We call upon church parties to the Settlement Agreement, in collaboration with Survivors and representatives of Aboriginal organizations, to establish permanent funding to Aboriginal people for: 

  1. Community-controlled healing and reconciliation projects.
  2. Community-controlled culture and language revitalization projects. 
  3. Community-controlled education and relationship- building projects. 
  4. Regional dialogues for Indigenous spiritual leaders and youth to discuss Indigenous spirituality, self- determination, and reconciliation. 

Indigenous Watchdog Status Update

Current StatusAug 17, 2020IN PROGRESS
Previous StatusJune 15, 2020IN PROGRESS

Why “In Progress”?

All the Church Parties to the Settlement Agreement have funding programs in place most of which pre-date the TRC Calls to Action. The Catholic Church only raised $3.7M of a targeted $25M to fund ongoing Indigenous “Reconciliation” programs. A legal decision allowed them to forego raising the balance. Prorated refunds to the other Church Parties to the Settlement Agreement as a result of that decision were all re-allocated by the churches to Indigenous programming.

Church Party Commitments to Permanent Funding for Reconciliation Programs

United Church of Canada
  • 1994 – Healing Fund, which provides $300,000 in annual funding support to Aboriginal community-based healing projects.
  • 1998 – The Justice and Reconciliation Fund provides support of $100,000 each year to community projects that foster awareness, dialogue, and relationship-building between Indigenous and non- Indigenous peoples.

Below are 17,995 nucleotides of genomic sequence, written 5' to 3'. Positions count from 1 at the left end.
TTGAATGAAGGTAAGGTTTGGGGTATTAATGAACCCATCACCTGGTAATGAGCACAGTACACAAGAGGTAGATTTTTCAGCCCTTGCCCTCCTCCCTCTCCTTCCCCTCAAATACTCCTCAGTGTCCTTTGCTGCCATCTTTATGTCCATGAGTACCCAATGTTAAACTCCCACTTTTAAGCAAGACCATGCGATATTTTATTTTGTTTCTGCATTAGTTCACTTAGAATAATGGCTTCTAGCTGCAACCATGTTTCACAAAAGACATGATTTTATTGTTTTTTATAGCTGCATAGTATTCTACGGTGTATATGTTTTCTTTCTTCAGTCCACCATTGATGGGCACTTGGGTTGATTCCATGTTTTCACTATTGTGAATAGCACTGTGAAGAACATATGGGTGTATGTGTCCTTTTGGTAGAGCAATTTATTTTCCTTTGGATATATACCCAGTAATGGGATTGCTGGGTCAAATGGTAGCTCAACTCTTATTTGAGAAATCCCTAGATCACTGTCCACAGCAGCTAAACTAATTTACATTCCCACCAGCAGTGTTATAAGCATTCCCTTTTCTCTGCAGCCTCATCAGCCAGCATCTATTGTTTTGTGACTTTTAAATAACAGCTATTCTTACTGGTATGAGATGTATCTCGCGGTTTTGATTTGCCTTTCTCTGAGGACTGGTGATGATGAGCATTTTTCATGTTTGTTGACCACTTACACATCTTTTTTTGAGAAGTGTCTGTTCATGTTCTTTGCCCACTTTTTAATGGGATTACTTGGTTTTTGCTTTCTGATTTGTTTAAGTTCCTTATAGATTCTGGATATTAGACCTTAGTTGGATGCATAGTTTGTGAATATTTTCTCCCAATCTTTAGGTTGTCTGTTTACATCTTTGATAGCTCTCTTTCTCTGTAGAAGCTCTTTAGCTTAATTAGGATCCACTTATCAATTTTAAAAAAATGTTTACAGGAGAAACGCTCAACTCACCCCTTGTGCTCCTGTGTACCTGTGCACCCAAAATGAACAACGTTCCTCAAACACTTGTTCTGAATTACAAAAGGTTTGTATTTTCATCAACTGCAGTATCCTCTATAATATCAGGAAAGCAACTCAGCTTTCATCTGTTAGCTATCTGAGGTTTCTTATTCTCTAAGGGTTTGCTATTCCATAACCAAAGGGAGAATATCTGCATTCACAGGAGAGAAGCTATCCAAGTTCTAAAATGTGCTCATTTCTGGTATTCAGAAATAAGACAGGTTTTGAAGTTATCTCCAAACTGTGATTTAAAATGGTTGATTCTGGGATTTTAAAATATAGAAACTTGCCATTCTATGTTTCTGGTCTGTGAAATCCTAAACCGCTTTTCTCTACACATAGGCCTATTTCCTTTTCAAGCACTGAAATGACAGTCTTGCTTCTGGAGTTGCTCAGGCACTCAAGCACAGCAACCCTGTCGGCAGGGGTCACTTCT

• 2016 – The Gifts with Vision giving catalogue offers several gift opportunities that support community-led language and cultural revitalization, and reconciliation programs.
  • 2016 – The Mission & Service fund supports many aspects of Indigenous ministries and justice. Programs like Wampum and Neechi have brought together Indigenous and non-Indigenous youth to sow seeds of friendship and right relations.
Anglican Church of Canada

A New Agape: GOAL III. HEALING

  • To expand the church’s Healing Fund so that increased grants can be made to Indigenous groups designing and implementing healing programs in their communities.
  • To assist Non-Indigenous groups to address their own need for holistic healing which is to restore a balance of each part of our being, intellectual, spiritual, physical, emotional.

Strategies: Healing Support for Indigenous Peoples

  • Fund-Raising
    • Develop a fund-raising strategy.
    • Hire the necessary staffing to implement the strategy.
    • Work with dioceses to promote this new fund-raising initiative.
  • Fund Administration
    • Expand the current Residential School Advisory Group to accommodate the needs of an expanded fund.
    • Hire staff to manage and promote the fund, and build relationships with the communities who wish to access funds.
  • Targeted Areas of Work
    • Work with dioceses to identify local groups, communities and projects that can be encouraged to seek support from the fund.
    • Work with dioceses to provide increased support for parish/pastoral ministry in indigenous communities.
    • Work ecumenically and with non-church groups wherever possible.
    • Support programs aimed at urban indigenous populations.
    • Support programs aimed at recovery of language, culture and spirituality.
    • Support and encourage youth involvement.
    • Continue to hold a triennial National Indigenous Sacred Circle healing gathering

For 25 years, the Anglican Healing Fund has financially supported local, community-led healing projects. As a response to the on-going legacy of the residential school system, grants from the healing fund are made to encourage and initiate programs that help heal, educate, and recover language and culture. In 2017, our goal is replenish the Anglican Healing Fund through Giving with Grace for the next five years by raising $1 million.

Presbyterian Church of Canada

Healing and Reconciliation Seed Fund Offers grants up to $5,000 for Presbyterian groups that are committed to building relationships between Indigenous and non-Indigenous people. Since this fund was created in 2006, it has supported a variety of reconciliation initiatives across Canada.

Official Federal Government Response: Sept. 5, 2019

The Government of Canada is not the lead on a response for Call to Action 61.